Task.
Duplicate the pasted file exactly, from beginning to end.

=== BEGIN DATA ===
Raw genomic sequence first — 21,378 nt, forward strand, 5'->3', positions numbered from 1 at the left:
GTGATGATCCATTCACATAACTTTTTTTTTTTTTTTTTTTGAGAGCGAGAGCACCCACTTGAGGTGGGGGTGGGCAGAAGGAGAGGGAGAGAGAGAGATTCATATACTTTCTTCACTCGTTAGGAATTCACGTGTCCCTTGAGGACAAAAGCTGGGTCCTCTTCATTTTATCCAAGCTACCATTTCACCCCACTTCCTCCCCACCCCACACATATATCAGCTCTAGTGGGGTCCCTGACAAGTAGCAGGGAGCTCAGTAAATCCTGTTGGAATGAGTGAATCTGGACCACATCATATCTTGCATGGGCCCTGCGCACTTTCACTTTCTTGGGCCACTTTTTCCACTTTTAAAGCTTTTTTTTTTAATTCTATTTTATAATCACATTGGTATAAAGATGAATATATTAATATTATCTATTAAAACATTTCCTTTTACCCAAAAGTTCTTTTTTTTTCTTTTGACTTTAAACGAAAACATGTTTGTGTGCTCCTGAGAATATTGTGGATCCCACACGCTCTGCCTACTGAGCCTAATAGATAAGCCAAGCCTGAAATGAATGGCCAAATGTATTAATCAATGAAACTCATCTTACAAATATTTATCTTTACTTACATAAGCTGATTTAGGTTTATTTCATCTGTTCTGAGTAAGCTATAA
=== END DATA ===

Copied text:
Raw genomic sequence first — 21,378 nt, forward strand, 5'->3', positions numbered from 1 at the left:
GTGATGATCCATTCACATAACTTTTTTTTTTTTTTTTTTTGAGAGCGAGAGCACCCACTTGAGGTGGGGGTGGGCAGAAGGAGAGGGAGAGAGAGAGATTCATATACTTTCTTCACTCGTTAGGAATTCACGTGTCCCTTGAGGACAAAAGCTGGGTCCTCTTCATTTTATCCAAGCTACCATTTCACCCCACTTCCTCCCCACCCCACACATATATCAGCTCTAGTGGGGTCCCTGACAAGTAGCAGGGAGCTCAGTAAATCCTGTTGGAATGAGTGAATCTGGACCACATCATATCTTGCATGGGCCCTGCGCACTTTCACTTTCTTGGGCCACTTTTTCCACTTTTAAAGCTTTTTTTTTTAATTCTATTTTATAATCACATTGGTATAAAGATGAATATATTAATATTATCTATTAAAACATTTCCTTTTACCCAAAAGTTCTTTTTTTTTCTTTTGACTTTAAACGAAAACATGTTTGTGTGCTCCTGAGAATATTGTGGATCCCACACGCTCTGCCTACTGAGCCTAATAGATAAGCCAAGCCTGAAATGAATGGCCAAATGTATTAATCAATGAAACTCATCTTACAAATATTTATCTTTACTTACATAAGCTGATTTAGGTTTATTTCATCTGTTCTGAGTAAGCTATAA